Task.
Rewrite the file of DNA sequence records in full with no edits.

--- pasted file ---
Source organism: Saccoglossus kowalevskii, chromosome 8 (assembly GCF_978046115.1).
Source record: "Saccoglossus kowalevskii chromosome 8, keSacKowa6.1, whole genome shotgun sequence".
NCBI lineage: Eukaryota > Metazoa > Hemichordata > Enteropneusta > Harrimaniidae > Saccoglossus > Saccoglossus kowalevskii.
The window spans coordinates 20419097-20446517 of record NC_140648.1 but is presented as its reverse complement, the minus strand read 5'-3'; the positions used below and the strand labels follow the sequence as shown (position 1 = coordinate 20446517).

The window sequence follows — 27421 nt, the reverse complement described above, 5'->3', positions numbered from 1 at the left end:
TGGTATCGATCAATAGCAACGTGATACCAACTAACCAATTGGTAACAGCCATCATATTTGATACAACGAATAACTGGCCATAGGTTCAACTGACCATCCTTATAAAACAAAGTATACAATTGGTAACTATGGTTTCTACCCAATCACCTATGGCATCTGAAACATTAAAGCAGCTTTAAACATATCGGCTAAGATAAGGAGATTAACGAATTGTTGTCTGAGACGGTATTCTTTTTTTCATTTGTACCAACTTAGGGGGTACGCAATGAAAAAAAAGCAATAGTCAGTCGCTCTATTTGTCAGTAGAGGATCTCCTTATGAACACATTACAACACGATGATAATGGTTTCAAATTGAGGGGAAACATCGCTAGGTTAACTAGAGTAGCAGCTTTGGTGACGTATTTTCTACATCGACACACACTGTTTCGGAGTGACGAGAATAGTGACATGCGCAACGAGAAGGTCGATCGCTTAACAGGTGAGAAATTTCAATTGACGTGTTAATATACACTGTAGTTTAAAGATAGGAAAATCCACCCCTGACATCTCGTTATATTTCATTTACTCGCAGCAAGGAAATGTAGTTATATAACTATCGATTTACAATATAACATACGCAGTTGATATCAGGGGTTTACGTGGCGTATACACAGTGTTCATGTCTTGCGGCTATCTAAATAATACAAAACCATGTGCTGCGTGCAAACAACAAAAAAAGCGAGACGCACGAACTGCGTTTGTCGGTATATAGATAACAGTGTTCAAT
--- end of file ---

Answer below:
Source organism: Saccoglossus kowalevskii, chromosome 8 (assembly GCF_978046115.1).
Source record: "Saccoglossus kowalevskii chromosome 8, keSacKowa6.1, whole genome shotgun sequence".
NCBI lineage: Eukaryota > Metazoa > Hemichordata > Enteropneusta > Harrimaniidae > Saccoglossus > Saccoglossus kowalevskii.
The window spans coordinates 20419097-20446517 of record NC_140648.1 but is presented as its reverse complement, the minus strand read 5'-3'; the positions used below and the strand labels follow the sequence as shown (position 1 = coordinate 20446517).

The window sequence follows — 27421 nt, the reverse complement described above, 5'->3', positions numbered from 1 at the left end:
TGGTATCGATCAATAGCAACGTGATACCAACTAACCAATTGGTAACAGCCATCATATTTGATACAACGAATAACTGGCCATAGGTTCAACTGACCATCCTTATAAAACAAAGTATACAATTGGTAACTATGGTTTCTACCCAATCACCTATGGCATCTGAAACATTAAAGCAGCTTTAAACATATCGGCTAAGATAAGGAGATTAACGAATTGTTGTCTGAGACGGTATTCTTTTTTTCATTTGTACCAACTTAGGGGGTACGCAATGAAAAAAAAGCAATAGTCAGTCGCTCTATTTGTCAGTAGAGGATCTCCTTATGAACACATTACAACACGATGATAATGGTTTCAAATTGAGGGGAAACATCGCTAGGTTAACTAGAGTAGCAGCTTTGGTGACGTATTTTCTACATCGACACACACTGTTTCGGAGTGACGAGAATAGTGACATGCGCAACGAGAAGGTCGATCGCTTAACAGGTGAGAAATTTCAATTGACGTGTTAATATACACTGTAGTTTAAAGATAGGAAAATCCACCCCTGACATCTCGTTATATTTCATTTACTCGCAGCAAGGAAATGTAGTTATATAACTATCGATTTACAATATAACATACGCAGTTGATATCAGGGGTTTACGTGGCGTATACACAGTGTTCATGTCTTGCGGCTATCTAAATAATACAAAACCATGTGCTGCGTGCAAACAACAAAAAAAGCGAGACGCACGAACTGCGTTTGTCGGTATATAGATAACAGTGTTCAAT